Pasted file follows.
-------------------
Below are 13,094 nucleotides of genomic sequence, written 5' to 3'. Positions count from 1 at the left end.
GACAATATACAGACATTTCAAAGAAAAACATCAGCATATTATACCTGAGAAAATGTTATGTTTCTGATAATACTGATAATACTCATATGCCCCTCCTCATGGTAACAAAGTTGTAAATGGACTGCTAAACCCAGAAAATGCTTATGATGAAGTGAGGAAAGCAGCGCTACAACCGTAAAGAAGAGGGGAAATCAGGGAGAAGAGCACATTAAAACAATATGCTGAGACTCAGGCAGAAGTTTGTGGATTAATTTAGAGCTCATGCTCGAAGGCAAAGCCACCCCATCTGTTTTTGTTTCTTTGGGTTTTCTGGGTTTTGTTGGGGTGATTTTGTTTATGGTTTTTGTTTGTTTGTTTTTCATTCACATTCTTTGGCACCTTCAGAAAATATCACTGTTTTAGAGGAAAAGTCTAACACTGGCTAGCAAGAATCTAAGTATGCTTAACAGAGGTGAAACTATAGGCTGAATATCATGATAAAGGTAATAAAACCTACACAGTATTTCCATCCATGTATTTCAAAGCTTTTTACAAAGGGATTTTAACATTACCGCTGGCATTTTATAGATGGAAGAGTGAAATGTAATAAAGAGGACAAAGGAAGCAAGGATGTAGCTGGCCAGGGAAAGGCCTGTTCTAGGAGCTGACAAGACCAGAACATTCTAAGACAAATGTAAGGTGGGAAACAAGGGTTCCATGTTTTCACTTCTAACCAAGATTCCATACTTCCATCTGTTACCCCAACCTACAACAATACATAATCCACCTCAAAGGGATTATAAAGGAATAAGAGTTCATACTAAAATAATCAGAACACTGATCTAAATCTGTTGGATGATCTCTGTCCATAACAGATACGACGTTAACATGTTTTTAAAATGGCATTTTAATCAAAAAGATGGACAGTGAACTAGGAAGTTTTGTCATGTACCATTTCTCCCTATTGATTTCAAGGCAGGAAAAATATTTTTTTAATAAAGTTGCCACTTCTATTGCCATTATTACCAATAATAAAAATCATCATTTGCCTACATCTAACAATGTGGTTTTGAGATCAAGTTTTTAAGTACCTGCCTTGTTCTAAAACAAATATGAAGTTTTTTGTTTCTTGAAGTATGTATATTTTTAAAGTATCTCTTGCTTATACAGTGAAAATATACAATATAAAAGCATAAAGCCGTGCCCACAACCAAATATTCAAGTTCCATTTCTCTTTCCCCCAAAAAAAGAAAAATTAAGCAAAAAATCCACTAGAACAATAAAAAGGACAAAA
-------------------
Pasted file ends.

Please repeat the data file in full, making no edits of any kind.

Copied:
Below are 13,094 nucleotides of genomic sequence, written 5' to 3'. Positions count from 1 at the left end.
GACAATATACAGACATTTCAAAGAAAAACATCAGCATATTATACCTGAGAAAATGTTATGTTTCTGATAATACTGATAATACTCATATGCCCCTCCTCATGGTAACAAAGTTGTAAATGGACTGCTAAACCCAGAAAATGCTTATGATGAAGTGAGGAAAGCAGCGCTACAACCGTAAAGAAGAGGGGAAATCAGGGAGAAGAGCACATTAAAACAATATGCTGAGACTCAGGCAGAAGTTTGTGGATTAATTTAGAGCTCATGCTCGAAGGCAAAGCCACCCCATCTGTTTTTGTTTCTTTGGGTTTTCTGGGTTTTGTTGGGGTGATTTTGTTTATGGTTTTTGTTTGTTTGTTTTTCATTCACATTCTTTGGCACCTTCAGAAAATATCACTGTTTTAGAGGAAAAGTCTAACACTGGCTAGCAAGAATCTAAGTATGCTTAACAGAGGTGAAACTATAGGCTGAATATCATGATAAAGGTAATAAAACCTACACAGTATTTCCATCCATGTATTTCAAAGCTTTTTACAAAGGGATTTTAACATTACCGCTGGCATTTTATAGATGGAAGAGTGAAATGTAATAAAGAGGACAAAGGAAGCAAGGATGTAGCTGGCCAGGGAAAGGCCTGTTCTAGGAGCTGACAAGACCAGAACATTCTAAGACAAATGTAAGGTGGGAAACAAGGGTTCCATGTTTTCACTTCTAACCAAGATTCCATACTTCCATCTGTTACCCCAACCTACAACAATACATAATCCACCTCAAAGGGATTATAAAGGAATAAGAGTTCATACTAAAATAATCAGAACACTGATCTAAATCTGTTGGATGATCTCTGTCCATAACAGATACGACGTTAACATGTTTTTAAAATGGCATTTTAATCAAAAAGATGGACAGTGAACTAGGAAGTTTTGTCATGTACCATTTCTCCCTATTGATTTCAAGGCAGGAAAAATATTTTTTTAATAAAGTTGCCACTTCTATTGCCATTATTACCAATAATAAAAATCATCATTTGCCTACATCTAACAATGTGGTTTTGAGATCAAGTTTTTAAGTACCTGCCTTGTTCTAAAACAAATATGAAGTTTTTTGTTTCTTGAAGTATGTATATTTTTAAAGTATCTCTTGCTTATACAGTGAAAATATACAATATAAAAGCATAAAGCCGTGCCCACAACCAAATATTCAAGTTCCATTTCTCTTTCCCCCAAAAAAAGAAAAATTAAGCAAAAAATCCACTAGAACAATAAAAAGGACAAAA